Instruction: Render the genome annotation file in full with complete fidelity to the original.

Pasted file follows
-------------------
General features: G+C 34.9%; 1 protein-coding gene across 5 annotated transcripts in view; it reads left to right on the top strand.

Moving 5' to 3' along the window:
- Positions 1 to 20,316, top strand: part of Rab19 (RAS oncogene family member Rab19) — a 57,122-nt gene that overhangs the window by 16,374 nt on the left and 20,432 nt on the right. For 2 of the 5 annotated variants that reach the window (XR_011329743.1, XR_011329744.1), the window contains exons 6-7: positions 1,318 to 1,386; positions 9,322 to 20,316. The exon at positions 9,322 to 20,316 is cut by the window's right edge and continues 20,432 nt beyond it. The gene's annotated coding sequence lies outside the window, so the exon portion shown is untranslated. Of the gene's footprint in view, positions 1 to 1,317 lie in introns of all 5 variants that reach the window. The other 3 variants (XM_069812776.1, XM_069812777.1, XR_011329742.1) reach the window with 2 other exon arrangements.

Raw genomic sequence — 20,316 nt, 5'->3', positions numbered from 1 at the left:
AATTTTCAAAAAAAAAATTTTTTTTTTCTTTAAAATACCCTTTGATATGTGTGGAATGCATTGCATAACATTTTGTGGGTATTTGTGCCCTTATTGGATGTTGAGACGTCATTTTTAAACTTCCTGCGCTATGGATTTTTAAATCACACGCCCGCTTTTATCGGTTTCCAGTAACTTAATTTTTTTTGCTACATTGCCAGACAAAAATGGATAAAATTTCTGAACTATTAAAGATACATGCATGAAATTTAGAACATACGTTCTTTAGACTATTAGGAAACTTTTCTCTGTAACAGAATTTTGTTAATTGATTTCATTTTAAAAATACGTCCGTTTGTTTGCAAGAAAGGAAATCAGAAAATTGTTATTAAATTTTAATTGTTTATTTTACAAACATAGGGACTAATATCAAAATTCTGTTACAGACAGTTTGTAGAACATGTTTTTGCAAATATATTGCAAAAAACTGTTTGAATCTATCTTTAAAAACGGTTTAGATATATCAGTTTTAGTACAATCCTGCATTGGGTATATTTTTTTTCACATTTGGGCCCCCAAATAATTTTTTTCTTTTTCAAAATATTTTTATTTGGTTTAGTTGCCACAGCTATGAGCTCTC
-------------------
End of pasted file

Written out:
General features: G+C 34.9%; 1 protein-coding gene across 5 annotated transcripts in view; it reads left to right on the top strand.

Moving 5' to 3' along the window:
- Positions 1 to 20,316, top strand: part of Rab19 (RAS oncogene family member Rab19) — a 57,122-nt gene that overhangs the window by 16,374 nt on the left and 20,432 nt on the right. For 2 of the 5 annotated variants that reach the window (XR_011329743.1, XR_011329744.1), the window contains exons 6-7: positions 1,318 to 1,386; positions 9,322 to 20,316. The exon at positions 9,322 to 20,316 is cut by the window's right edge and continues 20,432 nt beyond it. The gene's annotated coding sequence lies outside the window, so the exon portion shown is untranslated. Of the gene's footprint in view, positions 1 to 1,317 lie in introns of all 5 variants that reach the window. The other 3 variants (XM_069812776.1, XM_069812777.1, XR_011329742.1) reach the window with 2 other exon arrangements.

Raw genomic sequence — 20,316 nt, 5'->3', positions numbered from 1 at the left:
AATTTTCAAAAAAAAAATTTTTTTTTTCTTTAAAATACCCTTTGATATGTGTGGAATGCATTGCATAACATTTTGTGGGTATTTGTGCCCTTATTGGATGTTGAGACGTCATTTTTAAACTTCCTGCGCTATGGATTTTTAAATCACACGCCCGCTTTTATCGGTTTCCAGTAACTTAATTTTTTTTGCTACATTGCCAGACAAAAATGGATAAAATTTCTGAACTATTAAAGATACATGCATGAAATTTAGAACATACGTTCTTTAGACTATTAGGAAACTTTTCTCTGTAACAGAATTTTGTTAATTGATTTCATTTTAAAAATACGTCCGTTTGTTTGCAAGAAAGGAAATCAGAAAATTGTTATTAAATTTTAATTGTTTATTTTACAAACATAGGGACTAATATCAAAATTCTGTTACAGACAGTTTGTAGAACATGTTTTTGCAAATATATTGCAAAAAACTGTTTGAATCTATCTTTAAAAACGGTTTAGATATATCAGTTTTAGTACAATCCTGCATTGGGTATATTTTTTTTCACATTTGGGCCCCCAAATAATTTTTTTCTTTTTCAAAATATTTTTATTTGGTTTAGTTGCCACAGCTATGAGCTCTC